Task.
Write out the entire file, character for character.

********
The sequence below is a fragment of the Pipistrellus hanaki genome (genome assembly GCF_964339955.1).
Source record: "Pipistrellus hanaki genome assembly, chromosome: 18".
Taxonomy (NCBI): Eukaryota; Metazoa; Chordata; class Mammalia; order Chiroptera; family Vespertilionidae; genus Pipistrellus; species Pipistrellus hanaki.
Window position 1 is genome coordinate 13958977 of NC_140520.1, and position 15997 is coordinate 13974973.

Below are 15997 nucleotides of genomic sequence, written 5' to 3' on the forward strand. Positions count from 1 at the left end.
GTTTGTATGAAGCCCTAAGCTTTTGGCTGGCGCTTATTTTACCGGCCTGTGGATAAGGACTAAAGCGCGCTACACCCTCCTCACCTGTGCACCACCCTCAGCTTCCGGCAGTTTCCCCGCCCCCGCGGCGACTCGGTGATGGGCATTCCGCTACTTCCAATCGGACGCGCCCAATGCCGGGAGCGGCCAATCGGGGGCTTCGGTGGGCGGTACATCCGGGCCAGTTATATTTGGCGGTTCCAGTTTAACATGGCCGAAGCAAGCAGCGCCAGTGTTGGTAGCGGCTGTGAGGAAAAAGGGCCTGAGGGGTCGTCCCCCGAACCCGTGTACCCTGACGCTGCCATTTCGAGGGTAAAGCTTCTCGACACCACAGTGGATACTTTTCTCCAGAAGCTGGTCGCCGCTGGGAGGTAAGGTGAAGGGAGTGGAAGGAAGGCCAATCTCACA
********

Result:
The sequence below is a fragment of the Pipistrellus hanaki genome (genome assembly GCF_964339955.1).
Source record: "Pipistrellus hanaki genome assembly, chromosome: 18".
Taxonomy (NCBI): Eukaryota; Metazoa; Chordata; class Mammalia; order Chiroptera; family Vespertilionidae; genus Pipistrellus; species Pipistrellus hanaki.
Window position 1 is genome coordinate 13958977 of NC_140520.1, and position 15997 is coordinate 13974973.

Below are 15997 nucleotides of genomic sequence, written 5' to 3' on the forward strand. Positions count from 1 at the left end.
GTTTGTATGAAGCCCTAAGCTTTTGGCTGGCGCTTATTTTACCGGCCTGTGGATAAGGACTAAAGCGCGCTACACCCTCCTCACCTGTGCACCACCCTCAGCTTCCGGCAGTTTCCCCGCCCCCGCGGCGACTCGGTGATGGGCATTCCGCTACTTCCAATCGGACGCGCCCAATGCCGGGAGCGGCCAATCGGGGGCTTCGGTGGGCGGTACATCCGGGCCAGTTATATTTGGCGGTTCCAGTTTAACATGGCCGAAGCAAGCAGCGCCAGTGTTGGTAGCGGCTGTGAGGAAAAAGGGCCTGAGGGGTCGTCCCCCGAACCCGTGTACCCTGACGCTGCCATTTCGAGGGTAAAGCTTCTCGACACCACAGTGGATACTTTTCTCCAGAAGCTGGTCGCCGCTGGGAGGTAAGGTGAAGGGAGTGGAAGGAAGGCCAATCTCACA